of the Nara period. Esoteric Buddhism was introduced to Japan from China Named “Esoteric” due to the secret transmission of its teachings Two Esoteric Sets: Tendai (805) and Shingon (806). while the current now has 7. Served as the administrative center of a network of branch temples built in every province Built w/ concerns of imperial authority and Buddhism throughout the country The original Daibutsuden had 11 bays. Still the largest wooden building in the world Heian Period    784 – imperial house moved its capital north (possible escaping power of the Buddhist priests in Nara) Heian period – 794-1185. resulting in a more self-directed Japanese culture Esoteric Buddhism         Early Heian period. Shinto deities gained new identities as local manifestations of Buddhist deities Asuka and Nara Periods   During Nara and Asuka periods. written by Murasaki Shikubu (Lady Murasaki) around 1000 . Tendai based on the Lotus Sutra Shingon (True Word) based on two other sutras Both Tendai and Shingon Buddhists held ideal of individuals possessing Buddha nature and can achieve enlightenment through meditation rituals and careful living Shingon disciples use mudras (special hand gestures) and recite particular words or syllables (mantras/shingon) th Shingon became primary form of Buddhism in Japan through the mid-10 century Tale Of Genji  Japan’s most admired literary classic – Tale of Genji. Japan followed Korean and Chinese prototypes of arts associated w/ Buddhist practices Buddhist architecture in Japan resembled mainland architecture of that era very closely Tori Busshi     Earliest examples of Japanese sculpture includes a bronze Buddha triad (Buddha flanked by two bodhisattvas) Tori Busshi received commission from Empress Suiko for a votive offering after Prince Shotuku fell ill in 621 Dedicated to the prince’s well-being in the afterlife after his death Busshi’s Shaka triad depicted a seated Buddha. Todaiji      The kondo at the Todaiji temple is known as the Daibutsuden (Great Buddha Hall). ties w/ China deteriorated. court-sponsored contracts had ceased by the end of the 9 century. resulting in depictions of his paradise in many pieces Daibutsuden. reflecting the style of early to mid-sixth century in China and Korea (characterized by elongated heads and stylized drapery folds that form illogical swirls) Horyuji Kondo     Busshi’s Shaka triad was created for an Asuka Buddhist temple at Horyuji. became exclusively worshiped as a major trend in Japanese Buddhism. was placed in the kondo (Golden/Main hall) around 680 Interior walls of the Golden Hall at Horyuji preserved some of the finest examples of Buddhist wall painting in eastern Asia (until a disastrous fire in 1949) Most important wall paintings depicted Buddhas of the four directions Amida (Buddha of immeasurable light and infinite life). takes name from the new capital th Eventually.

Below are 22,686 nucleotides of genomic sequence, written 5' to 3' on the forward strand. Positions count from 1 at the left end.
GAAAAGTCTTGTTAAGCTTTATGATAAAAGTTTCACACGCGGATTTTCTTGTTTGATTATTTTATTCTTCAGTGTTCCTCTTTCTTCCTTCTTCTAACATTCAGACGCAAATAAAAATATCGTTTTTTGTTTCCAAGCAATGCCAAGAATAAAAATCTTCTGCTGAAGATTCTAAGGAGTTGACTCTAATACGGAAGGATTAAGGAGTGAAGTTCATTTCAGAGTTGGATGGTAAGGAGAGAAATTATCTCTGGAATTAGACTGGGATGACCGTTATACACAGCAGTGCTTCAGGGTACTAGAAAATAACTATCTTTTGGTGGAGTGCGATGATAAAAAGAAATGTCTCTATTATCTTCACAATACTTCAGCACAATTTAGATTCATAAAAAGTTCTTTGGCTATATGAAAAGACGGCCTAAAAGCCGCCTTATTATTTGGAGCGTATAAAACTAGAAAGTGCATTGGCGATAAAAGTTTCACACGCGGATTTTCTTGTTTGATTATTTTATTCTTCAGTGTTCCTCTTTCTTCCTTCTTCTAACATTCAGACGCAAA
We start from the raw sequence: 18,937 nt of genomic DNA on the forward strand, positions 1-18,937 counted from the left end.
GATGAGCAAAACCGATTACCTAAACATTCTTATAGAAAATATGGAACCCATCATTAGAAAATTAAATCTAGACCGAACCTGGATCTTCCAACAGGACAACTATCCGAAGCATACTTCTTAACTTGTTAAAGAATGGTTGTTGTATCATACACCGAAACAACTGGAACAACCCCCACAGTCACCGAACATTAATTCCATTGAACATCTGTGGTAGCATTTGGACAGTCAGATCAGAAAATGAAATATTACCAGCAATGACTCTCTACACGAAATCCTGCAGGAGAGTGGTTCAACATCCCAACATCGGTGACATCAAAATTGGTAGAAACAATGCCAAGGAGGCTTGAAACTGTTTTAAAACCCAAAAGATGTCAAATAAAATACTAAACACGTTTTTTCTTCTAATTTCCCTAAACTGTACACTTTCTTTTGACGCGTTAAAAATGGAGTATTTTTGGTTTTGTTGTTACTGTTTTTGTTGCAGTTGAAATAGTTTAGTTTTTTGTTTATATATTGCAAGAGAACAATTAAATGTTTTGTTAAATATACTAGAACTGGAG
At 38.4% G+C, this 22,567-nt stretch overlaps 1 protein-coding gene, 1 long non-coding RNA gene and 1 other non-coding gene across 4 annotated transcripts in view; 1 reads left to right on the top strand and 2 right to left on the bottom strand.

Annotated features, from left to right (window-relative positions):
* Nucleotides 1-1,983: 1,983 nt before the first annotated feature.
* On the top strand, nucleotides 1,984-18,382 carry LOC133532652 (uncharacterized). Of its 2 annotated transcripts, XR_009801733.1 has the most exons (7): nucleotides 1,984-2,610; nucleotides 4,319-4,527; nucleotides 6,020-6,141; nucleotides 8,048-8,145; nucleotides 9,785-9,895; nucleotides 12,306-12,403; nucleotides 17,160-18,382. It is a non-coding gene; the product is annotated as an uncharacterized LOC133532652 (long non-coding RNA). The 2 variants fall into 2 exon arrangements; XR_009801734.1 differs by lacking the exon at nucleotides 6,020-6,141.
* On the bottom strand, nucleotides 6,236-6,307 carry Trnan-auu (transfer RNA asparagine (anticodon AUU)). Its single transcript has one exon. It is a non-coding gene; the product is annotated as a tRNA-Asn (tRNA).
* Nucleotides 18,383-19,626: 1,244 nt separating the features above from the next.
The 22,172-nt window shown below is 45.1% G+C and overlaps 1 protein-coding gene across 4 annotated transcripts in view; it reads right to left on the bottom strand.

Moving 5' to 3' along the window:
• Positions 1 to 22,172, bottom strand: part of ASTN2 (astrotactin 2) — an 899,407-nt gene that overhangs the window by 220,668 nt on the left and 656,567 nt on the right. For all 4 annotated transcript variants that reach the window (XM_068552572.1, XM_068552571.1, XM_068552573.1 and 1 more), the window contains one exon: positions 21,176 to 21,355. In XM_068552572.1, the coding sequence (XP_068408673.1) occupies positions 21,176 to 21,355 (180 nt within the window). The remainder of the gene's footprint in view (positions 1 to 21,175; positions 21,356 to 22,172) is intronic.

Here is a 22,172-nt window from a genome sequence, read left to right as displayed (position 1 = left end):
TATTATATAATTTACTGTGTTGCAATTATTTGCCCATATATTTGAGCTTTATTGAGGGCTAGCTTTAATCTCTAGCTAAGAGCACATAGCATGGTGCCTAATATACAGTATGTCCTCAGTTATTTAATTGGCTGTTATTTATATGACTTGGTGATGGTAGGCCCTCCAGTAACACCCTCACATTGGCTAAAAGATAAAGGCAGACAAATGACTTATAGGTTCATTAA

1336 To 1868  1185 – Japanese emperor in Kyoto appointed the first shogun in Kamakura in eastern Japan . junior painters would apply the colors. and the master would complete the work by brushing in fresh contours and details such as facial features. series of civil wars between rival warrior families led to the end of the Japanese imperial court as a major political and social force The victors of the wars. contact with China brought an appreciation for recent Chinese cultural developments ranging from architectural styles to Zen Buddhism th Heian and Kamakura Artistic Workshops         Until the late Heian period. headed by the Minamoto family. each workshop dominated by masters with his main assistants and apprentices (which were his relatives) Eldest son would inherit the master’s position after extensive training as a youth “School of art” in Japan – Network of workshops tracing their origins back to the same master in a kind of artistic clan Artistic cooperation also surfaced in court bureaus. which produced most Japanese art Membership in workshops often based on familial relationships. One shogun emerged supreme and governed Japan from his headquarters in the Muramachi district of Kyoto after several years of conflict Japan. located at the imperial palace emerging in the Heian period Master painters of painter bureaus would lay out the composition by brushing out lines and contours. Displayed sensitivity to sadness caused by transience of love and life Kamakura Period     Late 12 century. major artistic commissions came almost exclusively from the imperial court or other great temples Shogun warrior families gained wealth and later became great art partrons Artists were affiliated with workshops. became primary script for Japanese court poetry Handscrolls with pictures alternating w/ text Heian Court Culture      During Nara/Heian periods. which tells of the life and loves of Prince Genji and of his heirs.  Muromachi   The Kamakura period had ended with a civil war (much like how it began). by Lady Murasaki. but actual power resided with the shoguns. Priest-artists were trained in temple workshops to produce Buddhist art objects for public viewing as well as images for private priestly meditation. Japense imperial court developed as the center of an elite culture Aristocracy had the leisure to play musical instruments in poetry Exchanging of poems became common social practice/frequent preoccupation of lovers Heian court members complied the first great anthologies of Japanese poetry and wrote Japan’s most influential secular prose Tale of Genji. an alternative to family workshops. established a shogunate (military government) at Kamakura in eastern Japan The imperial court remained in Kyoto as the theoretical source of political authority. generally considered the world’s first lengthy novel. first shogun being Minamoto Yoritomo During the Kamakura shogunate.   Provides readers w/ a view of Heian court culture Hiragana – Sound-based writing system developed in Japan from Chinese characters.